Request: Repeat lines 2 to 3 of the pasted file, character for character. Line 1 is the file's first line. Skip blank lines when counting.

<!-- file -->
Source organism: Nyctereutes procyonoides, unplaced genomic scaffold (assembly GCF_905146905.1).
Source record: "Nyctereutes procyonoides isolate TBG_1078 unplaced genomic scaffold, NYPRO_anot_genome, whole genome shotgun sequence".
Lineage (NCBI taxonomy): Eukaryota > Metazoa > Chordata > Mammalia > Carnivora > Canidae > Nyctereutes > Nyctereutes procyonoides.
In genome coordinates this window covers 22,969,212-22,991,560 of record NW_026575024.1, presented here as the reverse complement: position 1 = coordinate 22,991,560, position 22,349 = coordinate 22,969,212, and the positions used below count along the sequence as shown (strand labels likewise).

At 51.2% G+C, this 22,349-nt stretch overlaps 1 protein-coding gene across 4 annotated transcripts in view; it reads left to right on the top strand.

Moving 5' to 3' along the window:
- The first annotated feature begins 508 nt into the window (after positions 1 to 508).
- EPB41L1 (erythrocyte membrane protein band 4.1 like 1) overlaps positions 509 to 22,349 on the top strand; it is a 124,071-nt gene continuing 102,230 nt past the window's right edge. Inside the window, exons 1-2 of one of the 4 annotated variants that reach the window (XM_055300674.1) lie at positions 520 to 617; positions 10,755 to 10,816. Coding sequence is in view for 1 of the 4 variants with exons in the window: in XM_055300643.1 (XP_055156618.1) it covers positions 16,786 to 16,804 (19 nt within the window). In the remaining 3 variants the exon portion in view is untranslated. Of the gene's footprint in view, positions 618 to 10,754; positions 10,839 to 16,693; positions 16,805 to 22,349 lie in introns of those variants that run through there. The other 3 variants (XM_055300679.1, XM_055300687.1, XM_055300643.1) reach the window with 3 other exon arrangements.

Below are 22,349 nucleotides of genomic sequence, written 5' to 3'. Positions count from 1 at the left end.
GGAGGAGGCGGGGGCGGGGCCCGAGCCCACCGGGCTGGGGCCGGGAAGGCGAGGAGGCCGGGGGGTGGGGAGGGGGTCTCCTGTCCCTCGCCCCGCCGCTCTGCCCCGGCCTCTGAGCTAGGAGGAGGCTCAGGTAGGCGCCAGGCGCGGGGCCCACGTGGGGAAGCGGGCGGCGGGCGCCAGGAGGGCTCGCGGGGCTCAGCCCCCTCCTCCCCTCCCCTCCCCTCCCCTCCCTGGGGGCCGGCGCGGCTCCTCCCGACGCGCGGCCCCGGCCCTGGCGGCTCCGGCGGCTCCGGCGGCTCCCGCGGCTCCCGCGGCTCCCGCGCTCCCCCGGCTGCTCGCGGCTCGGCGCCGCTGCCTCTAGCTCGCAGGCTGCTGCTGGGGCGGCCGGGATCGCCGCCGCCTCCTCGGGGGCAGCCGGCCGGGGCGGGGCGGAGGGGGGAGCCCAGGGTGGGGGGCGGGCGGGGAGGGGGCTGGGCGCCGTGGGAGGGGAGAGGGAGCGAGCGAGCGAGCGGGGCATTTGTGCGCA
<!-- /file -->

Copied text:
Source record: "Nyctereutes procyonoides isolate TBG_1078 unplaced genomic scaffold, NYPRO_anot_genome, whole genome shotgun sequence".
Lineage (NCBI taxonomy): Eukaryota > Metazoa > Chordata > Mammalia > Carnivora > Canidae > Nyctereutes > Nyctereutes procyonoides.